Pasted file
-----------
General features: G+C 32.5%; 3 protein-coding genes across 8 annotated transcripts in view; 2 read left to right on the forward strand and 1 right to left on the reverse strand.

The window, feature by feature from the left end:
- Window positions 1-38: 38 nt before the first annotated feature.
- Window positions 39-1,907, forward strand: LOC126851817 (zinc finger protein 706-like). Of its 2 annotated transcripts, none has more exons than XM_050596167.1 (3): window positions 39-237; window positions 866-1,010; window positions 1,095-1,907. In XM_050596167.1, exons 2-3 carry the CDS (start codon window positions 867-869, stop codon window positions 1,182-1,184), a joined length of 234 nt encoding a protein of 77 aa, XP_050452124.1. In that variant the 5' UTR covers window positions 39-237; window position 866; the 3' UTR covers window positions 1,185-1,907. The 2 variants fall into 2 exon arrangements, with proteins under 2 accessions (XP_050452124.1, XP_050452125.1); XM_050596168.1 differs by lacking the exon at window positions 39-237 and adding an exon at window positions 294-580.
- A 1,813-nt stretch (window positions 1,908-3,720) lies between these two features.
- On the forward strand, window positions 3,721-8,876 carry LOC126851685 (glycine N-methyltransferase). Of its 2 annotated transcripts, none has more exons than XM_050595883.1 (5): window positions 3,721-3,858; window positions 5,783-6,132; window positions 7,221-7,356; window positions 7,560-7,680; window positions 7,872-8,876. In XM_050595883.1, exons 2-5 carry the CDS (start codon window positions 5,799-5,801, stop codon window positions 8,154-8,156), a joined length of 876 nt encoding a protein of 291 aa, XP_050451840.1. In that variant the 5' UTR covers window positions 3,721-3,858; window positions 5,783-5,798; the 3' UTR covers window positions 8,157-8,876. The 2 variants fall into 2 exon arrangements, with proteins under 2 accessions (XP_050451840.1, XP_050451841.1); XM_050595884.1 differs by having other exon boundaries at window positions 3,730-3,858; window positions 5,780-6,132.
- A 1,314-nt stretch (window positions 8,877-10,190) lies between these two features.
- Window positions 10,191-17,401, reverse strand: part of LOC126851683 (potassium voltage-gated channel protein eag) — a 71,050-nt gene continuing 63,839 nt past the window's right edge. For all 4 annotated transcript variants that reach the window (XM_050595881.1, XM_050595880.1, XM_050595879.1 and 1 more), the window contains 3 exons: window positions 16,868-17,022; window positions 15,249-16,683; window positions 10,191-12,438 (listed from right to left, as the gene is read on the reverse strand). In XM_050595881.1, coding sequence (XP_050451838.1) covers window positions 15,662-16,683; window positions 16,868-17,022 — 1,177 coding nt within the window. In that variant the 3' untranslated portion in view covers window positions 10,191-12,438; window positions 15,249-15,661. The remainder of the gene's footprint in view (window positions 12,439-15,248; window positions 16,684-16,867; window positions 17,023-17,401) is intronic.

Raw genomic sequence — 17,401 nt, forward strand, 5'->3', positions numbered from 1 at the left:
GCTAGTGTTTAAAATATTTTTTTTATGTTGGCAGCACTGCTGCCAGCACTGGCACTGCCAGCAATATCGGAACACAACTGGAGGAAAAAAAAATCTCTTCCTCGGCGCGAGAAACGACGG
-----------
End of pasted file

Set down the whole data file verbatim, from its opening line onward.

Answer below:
General features: G+C 32.5%; 3 protein-coding genes across 8 annotated transcripts in view; 2 read left to right on the forward strand and 1 right to left on the reverse strand.

The window, feature by feature from the left end:
- Window positions 1-38: 38 nt before the first annotated feature.
- Window positions 39-1,907, forward strand: LOC126851817 (zinc finger protein 706-like). Of its 2 annotated transcripts, none has more exons than XM_050596167.1 (3): window positions 39-237; window positions 866-1,010; window positions 1,095-1,907. In XM_050596167.1, exons 2-3 carry the CDS (start codon window positions 867-869, stop codon window positions 1,182-1,184), a joined length of 234 nt encoding a protein of 77 aa, XP_050452124.1. In that variant the 5' UTR covers window positions 39-237; window position 866; the 3' UTR covers window positions 1,185-1,907. The 2 variants fall into 2 exon arrangements, with proteins under 2 accessions (XP_050452124.1, XP_050452125.1); XM_050596168.1 differs by lacking the exon at window positions 39-237 and adding an exon at window positions 294-580.
- A 1,813-nt stretch (window positions 1,908-3,720) lies between these two features.
- On the forward strand, window positions 3,721-8,876 carry LOC126851685 (glycine N-methyltransferase). Of its 2 annotated transcripts, none has more exons than XM_050595883.1 (5): window positions 3,721-3,858; window positions 5,783-6,132; window positions 7,221-7,356; window positions 7,560-7,680; window positions 7,872-8,876. In XM_050595883.1, exons 2-5 carry the CDS (start codon window positions 5,799-5,801, stop codon window positions 8,154-8,156), a joined length of 876 nt encoding a protein of 291 aa, XP_050451840.1. In that variant the 5' UTR covers window positions 3,721-3,858; window positions 5,783-5,798; the 3' UTR covers window positions 8,157-8,876. The 2 variants fall into 2 exon arrangements, with proteins under 2 accessions (XP_050451840.1, XP_050451841.1); XM_050595884.1 differs by having other exon boundaries at window positions 3,730-3,858; window positions 5,780-6,132.
- A 1,314-nt stretch (window positions 8,877-10,190) lies between these two features.
- Window positions 10,191-17,401, reverse strand: part of LOC126851683 (potassium voltage-gated channel protein eag) — a 71,050-nt gene continuing 63,839 nt past the window's right edge. For all 4 annotated transcript variants that reach the window (XM_050595881.1, XM_050595880.1, XM_050595879.1 and 1 more), the window contains 3 exons: window positions 16,868-17,022; window positions 15,249-16,683; window positions 10,191-12,438 (listed from right to left, as the gene is read on the reverse strand). In XM_050595881.1, coding sequence (XP_050451838.1) covers window positions 15,662-16,683; window positions 16,868-17,022 — 1,177 coding nt within the window. In that variant the 3' untranslated portion in view covers window positions 10,191-12,438; window positions 15,249-15,661. The remainder of the gene's footprint in view (window positions 12,439-15,248; window positions 16,684-16,867; window positions 17,023-17,401) is intronic.

Raw genomic sequence — 17,401 nt, forward strand, 5'->3', positions numbered from 1 at the left:
GCTAGTGTTTAAAATATTTTTTTTATGTTGGCAGCACTGCTGCCAGCACTGGCACTGCCAGCAATATCGGAACACAACTGGAGGAAAAAAAAATCTCTTCCTCGGCGCGAGAAACGACGG